It wasn’t supposed to be like this: with the global economy seemingly at its strongest position for some time, equities were poised to continue last year’s outperformance into 2014. However, it has been credit that has outpaced equity year-to-date and the returns posted by both the MSCI World and the S&P in the first four months of the year (1.6% and 2.5% respectively) constitute the weakest start since 2009. Nonetheless, it has been possible to make money, not just from balanced portfolios containing equities and credit, but also within equities. Dispersion both across and within markets has been notable and deal-making has been pervasive, at its highest since 2007. These trends continue to benefit both active equity managers and also event-driven funds, to which we have had exposure for some time.
Against this background, three logical and pertinent questions arise: what factors help explain the relatively lacklustre performance of equity markets so far this year; should we expect these trends to persist over the coming months; and, how should investors position appropriately? With regard to the first, the simplest explanation seems to be one of a reluctance for investors to rerate stocks higher given not only a broad absence of earnings growth but also the emergence of an expanding list of global uncertainties, namely, over the direction of Fed policy, a Chinese credit crisis and escalating Russian military aggressiveness to highlight the principal ones.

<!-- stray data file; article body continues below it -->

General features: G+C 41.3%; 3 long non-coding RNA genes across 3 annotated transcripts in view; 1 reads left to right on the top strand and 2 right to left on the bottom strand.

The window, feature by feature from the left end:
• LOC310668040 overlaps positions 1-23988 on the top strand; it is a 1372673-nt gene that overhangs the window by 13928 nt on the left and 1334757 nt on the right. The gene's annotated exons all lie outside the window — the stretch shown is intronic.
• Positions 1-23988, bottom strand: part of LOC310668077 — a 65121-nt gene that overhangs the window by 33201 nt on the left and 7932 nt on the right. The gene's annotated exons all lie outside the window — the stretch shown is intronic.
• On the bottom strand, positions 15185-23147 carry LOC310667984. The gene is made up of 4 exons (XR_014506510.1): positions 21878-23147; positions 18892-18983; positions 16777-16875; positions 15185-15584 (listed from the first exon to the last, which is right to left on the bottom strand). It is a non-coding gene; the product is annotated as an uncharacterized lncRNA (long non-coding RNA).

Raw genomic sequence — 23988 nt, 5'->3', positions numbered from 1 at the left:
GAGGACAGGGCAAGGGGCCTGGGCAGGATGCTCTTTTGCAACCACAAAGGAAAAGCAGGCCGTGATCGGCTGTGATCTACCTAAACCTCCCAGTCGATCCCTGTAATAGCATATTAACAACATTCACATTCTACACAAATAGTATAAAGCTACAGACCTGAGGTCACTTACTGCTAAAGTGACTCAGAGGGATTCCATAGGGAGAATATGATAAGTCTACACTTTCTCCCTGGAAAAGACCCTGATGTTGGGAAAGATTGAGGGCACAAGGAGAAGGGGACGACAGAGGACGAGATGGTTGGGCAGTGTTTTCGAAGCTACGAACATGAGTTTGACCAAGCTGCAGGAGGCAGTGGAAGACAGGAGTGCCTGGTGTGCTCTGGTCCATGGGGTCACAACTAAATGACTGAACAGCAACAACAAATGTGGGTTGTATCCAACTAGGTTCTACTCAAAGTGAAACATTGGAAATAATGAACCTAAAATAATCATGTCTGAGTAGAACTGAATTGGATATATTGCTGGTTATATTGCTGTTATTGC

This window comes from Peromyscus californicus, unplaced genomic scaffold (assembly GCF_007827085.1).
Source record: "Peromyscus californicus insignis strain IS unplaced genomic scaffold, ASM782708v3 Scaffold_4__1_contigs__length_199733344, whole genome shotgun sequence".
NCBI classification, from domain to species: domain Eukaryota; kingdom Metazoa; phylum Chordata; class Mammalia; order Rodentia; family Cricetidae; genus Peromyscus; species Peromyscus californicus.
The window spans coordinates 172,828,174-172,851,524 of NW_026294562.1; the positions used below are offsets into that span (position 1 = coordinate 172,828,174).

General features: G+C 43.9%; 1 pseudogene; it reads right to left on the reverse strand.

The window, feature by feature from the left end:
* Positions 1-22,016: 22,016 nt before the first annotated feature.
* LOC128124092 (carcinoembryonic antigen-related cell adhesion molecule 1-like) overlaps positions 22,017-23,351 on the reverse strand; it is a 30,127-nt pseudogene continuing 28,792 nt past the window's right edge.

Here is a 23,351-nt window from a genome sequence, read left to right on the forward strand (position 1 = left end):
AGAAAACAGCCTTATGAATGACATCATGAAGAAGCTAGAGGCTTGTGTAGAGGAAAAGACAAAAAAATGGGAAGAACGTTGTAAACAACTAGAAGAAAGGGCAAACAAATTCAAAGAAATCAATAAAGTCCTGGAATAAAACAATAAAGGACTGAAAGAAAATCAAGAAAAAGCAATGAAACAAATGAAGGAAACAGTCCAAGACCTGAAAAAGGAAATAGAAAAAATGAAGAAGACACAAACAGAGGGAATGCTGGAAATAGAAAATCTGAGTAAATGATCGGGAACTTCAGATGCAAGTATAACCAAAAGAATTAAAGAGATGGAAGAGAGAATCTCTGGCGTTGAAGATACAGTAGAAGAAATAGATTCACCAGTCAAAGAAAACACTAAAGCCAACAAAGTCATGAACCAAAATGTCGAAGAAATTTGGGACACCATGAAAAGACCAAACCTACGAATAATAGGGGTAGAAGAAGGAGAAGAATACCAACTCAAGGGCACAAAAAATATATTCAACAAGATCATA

Earnings forecasts have fallen in all regions with the exception of Japan so far this year, by an average of 1.0-1.5%, according to calculations by Morgan Stanley. Even if 68% of US companies have beaten consensus estimates so far in the current reporting season, a seemingly healthy outcome in the context of a 20-year average figure of 63%, investors should be mindful that expectations were significantly lowered (partly on weather-related concerns) going into the quarter. That equity markets have struggled to make meaningful new highs in spite of earnings beats and merger activity is telling in itself, suggestive either of the fact that valuations are too stretched, or investors are concerned about the bigger picture, or both.